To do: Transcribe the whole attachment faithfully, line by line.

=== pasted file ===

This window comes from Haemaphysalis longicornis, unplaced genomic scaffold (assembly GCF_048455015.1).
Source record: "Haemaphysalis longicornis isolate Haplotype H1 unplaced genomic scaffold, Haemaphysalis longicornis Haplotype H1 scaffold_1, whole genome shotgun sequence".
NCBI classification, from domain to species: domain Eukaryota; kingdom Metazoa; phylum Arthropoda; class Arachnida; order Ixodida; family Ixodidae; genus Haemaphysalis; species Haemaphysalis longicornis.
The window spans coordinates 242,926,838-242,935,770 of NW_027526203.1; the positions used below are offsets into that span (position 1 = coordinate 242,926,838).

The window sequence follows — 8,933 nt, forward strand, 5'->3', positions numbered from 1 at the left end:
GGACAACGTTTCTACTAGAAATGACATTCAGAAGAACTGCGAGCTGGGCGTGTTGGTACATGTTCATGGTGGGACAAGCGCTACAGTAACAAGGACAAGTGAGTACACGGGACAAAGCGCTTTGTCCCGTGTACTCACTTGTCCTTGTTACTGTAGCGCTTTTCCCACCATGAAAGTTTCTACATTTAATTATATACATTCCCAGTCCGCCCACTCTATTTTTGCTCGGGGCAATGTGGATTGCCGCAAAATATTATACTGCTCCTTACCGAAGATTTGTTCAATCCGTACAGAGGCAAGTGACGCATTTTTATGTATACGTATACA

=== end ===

This window comes from Haemaphysalis longicornis, unplaced genomic scaffold (assembly GCF_048455015.1).
Source record: "Haemaphysalis longicornis isolate Haplotype H1 unplaced genomic scaffold, Haemaphysalis longicornis Haplotype H1 scaffold_1, whole genome shotgun sequence".
NCBI classification, from domain to species: domain Eukaryota; kingdom Metazoa; phylum Arthropoda; class Arachnida; order Ixodida; family Ixodidae; genus Haemaphysalis; species Haemaphysalis longicornis.
The window spans coordinates 242,926,838-242,935,770 of NW_027526203.1; the positions used below are offsets into that span (position 1 = coordinate 242,926,838).

The window sequence follows — 8,933 nt, forward strand, 5'->3', positions numbered from 1 at the left end:
GGACAACGTTTCTACTAGAAATGACATTCAGAAGAACTGCGAGCTGGGCGTGTTGGTACATGTTCATGGTGGGACAAGCGCTACAGTAACAAGGACAAGTGAGTACACGGGACAAAGCGCTTTGTCCCGTGTACTCACTTGTCCTTGTTACTGTAGCGCTTTTCCCACCATGAAAGTTTCTACATTTAATTATATACATTCCCAGTCCGCCCACTCTATTTTTGCTCGGGGCAATGTGGATTGCCGCAAAATATTATACTGCTCCTTACCGAAGATTTGTTCAATCCGTACAGAGGCAAGTGACGCATTTTTATGTATACGTATACA